Digital migration will ease business processes for broadcasters - experts say

The digital migration process whose first phase was effected on January 31, will ease business processes for information and communication technology investors, especially putting up TV stations as well as boosting content developers.
Musicians will be some of the beneficiaries of digital migration.
Musicians will be some of the beneficiaries of digital migration.

The digital migration process whose first phase was effected on January 31, will ease business processes for information and communication technology investors, especially putting up TV stations as well as boosting content developers.

Though the move has been seen as an inconvenience to most TV viewers as they had to purchase decoders or set top boxes, it is laden with opportunities and several benefits not only for enterprising investors.

Arthur Asiimwe, the Rwanda Broadcasting Authority boss, said that the digital platform would ease processes of putting up TV channels as well as save on cost that would have otherwise been spent on infrastructure development.

“It will now be easier than it was for anyone one willing to set up a TV station as they will not need to build transmission sites around the country, but only studios and developing content. 

“This will greatly reduce the costs incurred in establishing stations,” he said.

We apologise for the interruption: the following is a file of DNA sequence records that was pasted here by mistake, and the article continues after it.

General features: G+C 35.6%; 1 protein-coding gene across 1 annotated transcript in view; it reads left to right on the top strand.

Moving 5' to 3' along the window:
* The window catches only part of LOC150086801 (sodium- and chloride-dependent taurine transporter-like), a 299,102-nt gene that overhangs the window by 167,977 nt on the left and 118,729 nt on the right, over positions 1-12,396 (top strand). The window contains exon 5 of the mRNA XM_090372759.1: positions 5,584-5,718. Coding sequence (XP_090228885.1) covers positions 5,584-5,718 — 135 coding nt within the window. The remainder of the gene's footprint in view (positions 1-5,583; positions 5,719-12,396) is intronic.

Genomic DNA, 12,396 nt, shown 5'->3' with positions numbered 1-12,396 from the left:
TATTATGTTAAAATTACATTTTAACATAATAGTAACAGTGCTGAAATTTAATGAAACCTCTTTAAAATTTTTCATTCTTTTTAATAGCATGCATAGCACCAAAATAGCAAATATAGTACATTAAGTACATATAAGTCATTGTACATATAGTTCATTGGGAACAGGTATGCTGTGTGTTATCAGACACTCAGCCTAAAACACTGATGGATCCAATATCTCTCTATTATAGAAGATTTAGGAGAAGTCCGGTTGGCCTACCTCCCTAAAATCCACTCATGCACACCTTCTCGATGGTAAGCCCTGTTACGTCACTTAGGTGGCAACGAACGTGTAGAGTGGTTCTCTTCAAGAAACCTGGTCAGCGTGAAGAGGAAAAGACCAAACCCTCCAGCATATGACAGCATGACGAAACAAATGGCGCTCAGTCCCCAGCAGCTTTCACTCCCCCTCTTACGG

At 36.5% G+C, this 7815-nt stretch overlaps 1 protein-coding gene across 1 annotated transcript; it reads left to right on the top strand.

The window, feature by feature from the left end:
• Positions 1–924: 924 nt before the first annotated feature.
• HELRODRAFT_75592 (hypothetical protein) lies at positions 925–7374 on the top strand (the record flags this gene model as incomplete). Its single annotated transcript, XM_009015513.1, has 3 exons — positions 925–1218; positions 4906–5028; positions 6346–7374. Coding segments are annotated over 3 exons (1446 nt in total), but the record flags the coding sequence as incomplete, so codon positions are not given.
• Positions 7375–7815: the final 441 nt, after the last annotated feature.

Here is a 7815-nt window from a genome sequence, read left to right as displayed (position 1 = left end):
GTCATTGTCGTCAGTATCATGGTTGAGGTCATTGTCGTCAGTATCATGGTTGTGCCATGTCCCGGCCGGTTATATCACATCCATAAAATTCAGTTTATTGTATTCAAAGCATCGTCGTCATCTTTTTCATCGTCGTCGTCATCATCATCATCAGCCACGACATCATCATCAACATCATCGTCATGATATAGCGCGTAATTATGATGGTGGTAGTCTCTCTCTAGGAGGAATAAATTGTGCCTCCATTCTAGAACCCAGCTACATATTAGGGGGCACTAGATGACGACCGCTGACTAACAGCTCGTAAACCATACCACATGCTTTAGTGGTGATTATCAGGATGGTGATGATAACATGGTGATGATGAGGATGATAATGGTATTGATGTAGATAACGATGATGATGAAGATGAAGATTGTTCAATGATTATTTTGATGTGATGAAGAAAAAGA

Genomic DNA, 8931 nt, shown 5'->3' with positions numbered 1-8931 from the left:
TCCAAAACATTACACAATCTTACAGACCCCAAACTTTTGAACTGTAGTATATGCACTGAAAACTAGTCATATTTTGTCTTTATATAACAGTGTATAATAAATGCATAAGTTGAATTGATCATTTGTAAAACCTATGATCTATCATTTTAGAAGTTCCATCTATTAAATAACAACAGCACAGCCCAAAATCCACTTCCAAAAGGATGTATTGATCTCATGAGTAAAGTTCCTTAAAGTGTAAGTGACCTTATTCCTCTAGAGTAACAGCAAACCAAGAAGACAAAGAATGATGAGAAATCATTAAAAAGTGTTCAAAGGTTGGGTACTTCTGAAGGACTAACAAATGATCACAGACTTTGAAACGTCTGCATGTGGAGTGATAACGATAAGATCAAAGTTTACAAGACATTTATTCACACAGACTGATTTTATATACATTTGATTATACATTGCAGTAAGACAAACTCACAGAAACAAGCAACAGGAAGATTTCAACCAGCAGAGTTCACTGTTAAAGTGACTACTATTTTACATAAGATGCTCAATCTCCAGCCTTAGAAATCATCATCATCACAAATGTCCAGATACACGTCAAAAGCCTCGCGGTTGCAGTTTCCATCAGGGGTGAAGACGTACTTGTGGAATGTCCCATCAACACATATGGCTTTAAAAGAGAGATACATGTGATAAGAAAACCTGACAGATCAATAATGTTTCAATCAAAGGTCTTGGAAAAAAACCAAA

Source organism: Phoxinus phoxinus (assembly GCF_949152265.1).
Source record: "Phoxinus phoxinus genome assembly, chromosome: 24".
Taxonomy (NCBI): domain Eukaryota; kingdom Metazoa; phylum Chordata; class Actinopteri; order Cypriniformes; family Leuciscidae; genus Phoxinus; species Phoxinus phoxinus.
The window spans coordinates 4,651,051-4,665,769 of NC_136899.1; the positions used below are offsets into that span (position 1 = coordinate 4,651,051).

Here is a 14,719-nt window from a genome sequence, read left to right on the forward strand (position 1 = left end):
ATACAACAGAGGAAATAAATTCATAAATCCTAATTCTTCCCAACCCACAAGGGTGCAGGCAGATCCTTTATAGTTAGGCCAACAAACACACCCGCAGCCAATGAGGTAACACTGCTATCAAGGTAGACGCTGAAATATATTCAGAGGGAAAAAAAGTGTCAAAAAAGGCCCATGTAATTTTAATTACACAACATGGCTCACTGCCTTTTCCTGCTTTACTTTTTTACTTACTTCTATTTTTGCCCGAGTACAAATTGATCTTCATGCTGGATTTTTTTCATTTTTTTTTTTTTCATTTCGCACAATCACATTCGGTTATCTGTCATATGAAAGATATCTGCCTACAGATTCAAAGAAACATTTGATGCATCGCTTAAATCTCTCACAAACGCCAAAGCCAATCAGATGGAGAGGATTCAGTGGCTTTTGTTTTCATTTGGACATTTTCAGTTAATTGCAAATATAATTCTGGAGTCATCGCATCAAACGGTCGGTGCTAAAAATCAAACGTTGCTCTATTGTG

He added that the digital platform widened the base of possible TV station owners as it would be possible to host more TV channels that they could not on the analogue platform. 

Already eight broadcasters such as Contact TV, Lemigo TV, Light House TV, Super TV, Rwanda Holdings, Capital TV and Max TV have already been licensed by the regulatory authority Rwanda Utilities and Regulatory Authority (Rura).

The anologue to digital broadcasting switch has so far affected Kigali, Muhanga, Rulindo, Kamonyi, Kayonza, Bugersera and Rwamagana districts.

Contact Media boss, Albert Rudatsimburwa, said since TV station proprietors will not have to foot infrastructure costs, they are likely to step up on the quality of their content.

“The presence of multiple TV stations in the market will breed positive competition that will create opportunities for content producers.

“They will stand greater chances of having their content aired, which will see more of them active in production.”

He was delivering a presentation dubbed ‘Tele: Vision 2020’, which was discussing the future of television at the German Cultural Centre, Goethe Institut in Kigali. 

Stephen Isaboke, the MultiChoice Africa regional director for Eastern Africa, urged local content producers to tap into the opportunity presented by the pay TV service providers and develop more local content in the packages.

“We are looking to work with local content producers and creatives to have more local content in our packages for them to have a local appeal. We could build partnerships to assist in production of quality content,” Isaboke pointed out.

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